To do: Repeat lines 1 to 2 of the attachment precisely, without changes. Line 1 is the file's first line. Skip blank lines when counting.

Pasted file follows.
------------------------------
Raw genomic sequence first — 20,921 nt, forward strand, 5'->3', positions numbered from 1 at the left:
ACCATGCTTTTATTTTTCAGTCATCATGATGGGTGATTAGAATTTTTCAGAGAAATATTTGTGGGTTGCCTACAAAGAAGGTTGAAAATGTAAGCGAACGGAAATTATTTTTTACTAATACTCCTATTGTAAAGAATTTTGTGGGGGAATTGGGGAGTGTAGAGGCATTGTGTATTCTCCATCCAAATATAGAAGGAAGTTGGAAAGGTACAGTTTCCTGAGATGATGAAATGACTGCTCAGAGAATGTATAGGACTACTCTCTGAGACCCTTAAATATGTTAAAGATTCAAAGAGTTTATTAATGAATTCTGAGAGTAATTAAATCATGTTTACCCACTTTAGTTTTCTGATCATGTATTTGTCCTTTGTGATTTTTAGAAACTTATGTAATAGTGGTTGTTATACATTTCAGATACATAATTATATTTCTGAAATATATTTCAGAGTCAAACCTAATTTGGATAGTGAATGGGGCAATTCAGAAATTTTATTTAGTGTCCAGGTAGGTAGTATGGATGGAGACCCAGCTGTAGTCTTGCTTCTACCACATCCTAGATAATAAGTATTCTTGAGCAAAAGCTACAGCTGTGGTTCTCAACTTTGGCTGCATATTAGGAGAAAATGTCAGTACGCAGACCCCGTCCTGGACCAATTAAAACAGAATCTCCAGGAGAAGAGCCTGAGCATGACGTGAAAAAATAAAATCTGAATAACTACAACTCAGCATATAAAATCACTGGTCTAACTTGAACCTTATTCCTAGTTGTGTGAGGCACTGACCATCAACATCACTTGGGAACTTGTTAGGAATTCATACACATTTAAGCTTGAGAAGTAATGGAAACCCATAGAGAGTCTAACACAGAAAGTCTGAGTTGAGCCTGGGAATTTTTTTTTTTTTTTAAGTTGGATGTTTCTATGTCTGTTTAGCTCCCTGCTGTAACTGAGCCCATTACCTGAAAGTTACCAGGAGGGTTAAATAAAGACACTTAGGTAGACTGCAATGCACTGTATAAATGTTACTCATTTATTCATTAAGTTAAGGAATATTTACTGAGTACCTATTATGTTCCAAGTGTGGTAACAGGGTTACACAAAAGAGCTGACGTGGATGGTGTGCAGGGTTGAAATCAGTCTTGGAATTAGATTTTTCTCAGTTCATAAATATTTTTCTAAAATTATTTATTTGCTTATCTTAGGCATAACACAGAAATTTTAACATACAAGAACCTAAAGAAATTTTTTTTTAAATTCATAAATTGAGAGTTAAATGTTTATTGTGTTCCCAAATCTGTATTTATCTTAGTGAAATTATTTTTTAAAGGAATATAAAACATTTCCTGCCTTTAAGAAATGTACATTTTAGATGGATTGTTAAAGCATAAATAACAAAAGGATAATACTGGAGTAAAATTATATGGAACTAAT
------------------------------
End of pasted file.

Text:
Raw genomic sequence first — 20,921 nt, forward strand, 5'->3', positions numbered from 1 at the left:
ACCATGCTTTTATTTTTCAGTCATCATGATGGGTGATTAGAATTTTTCAGAGAAATATTTGTGGGTTGCCTACAAAGAAGGTTGAAAATGTAAGCGAACGGAAATTATTTTTTACTAATACTCCTATTGTAAAGAATTTTGTGGGGGAATTGGGGAGTGTAGAGGCATTGTGTATTCTCCATCCAAATATAGAAGGAAGTTGGAAAGGTACAGTTTCCTGAGATGATGAAATGACTGCTCAGAGAATGTATAGGACTACTCTCTGAGACCCTTAAATATGTTAAAGATTCAAAGAGTTTATTAATGAATTCTGAGAGTAATTAAATCATGTTTACCCACTTTAGTTTTCTGATCATGTATTTGTCCTTTGTGATTTTTAGAAACTTATGTAATAGTGGTTGTTATACATTTCAGATACATAATTATATTTCTGAAATATATTTCAGAGTCAAACCTAATTTGGATAGTGAATGGGGCAATTCAGAAATTTTATTTAGTGTCCAGGTAGGTAGTATGGATGGAGACCCAGCTGTAGTCTTGCTTCTACCACATCCTAGATAATAAGTATTCTTGAGCAAAAGCTACAGCTGTGGTTCTCAACTTTGGCTGCATATTAGGAGAAAATGTCAGTACGCAGACCCCGTCCTGGACCAATTAAAACAGAATCTCCAGGAGAAGAGCCTGAGCATGACGTGAAAAAATAAAATCTGAATAACTACAACTCAGCATATAAAATCACTGGTCTAACTTGAACCTTATTCCTAGTTGTGTGAGGCACTGACCATCAACATCACTTGGGAACTTGTTAGGAATTCATACACATTTAAGCTTGAGAAGTAATGGAAACCCATAGAGAGTCTAACACAGAAAGTCTGAGTTGAGCCTGGGAATTTTTTTTTTTTTTTAAGTTGGATGTTTCTATGTCTGTTTAGCTCCCTGCTGTAACTGAGCCCATTACCTGAAAGTTACCAGGAGGGTTAAATAAAGACACTTAGGTAGACTGCAATGCACTGTATAAATGTTACTCATTTATTCATTAAGTTAAGGAATATTTACTGAGTACCTATTATGTTCCAAGTGTGGTAACAGGGTTACACAAAAGAGCTGACGTGGATGGTGTGCAGGGTTGAAATCAGTCTTGGAATTAGATTTTTCTCAGTTCATAAATATTTTTCTAAAATTATTTATTTGCTTATCTTAGGCATAACACAGAAATTTTAACATACAAGAACCTAAAGAAATTTTTTTTTAAATTCATAAATTGAGAGTTAAATGTTTATTGTGTTCCCAAATCTGTATTTATCTTAGTGAAATTATTTTTTAAAGGAATATAAAACATTTCCTGCCTTTAAGAAATGTACATTTTAGATGGATTGTTAAAGCATAAATAACAAAAGGATAATACTGGAGTAAAATTATATGGAACTAAT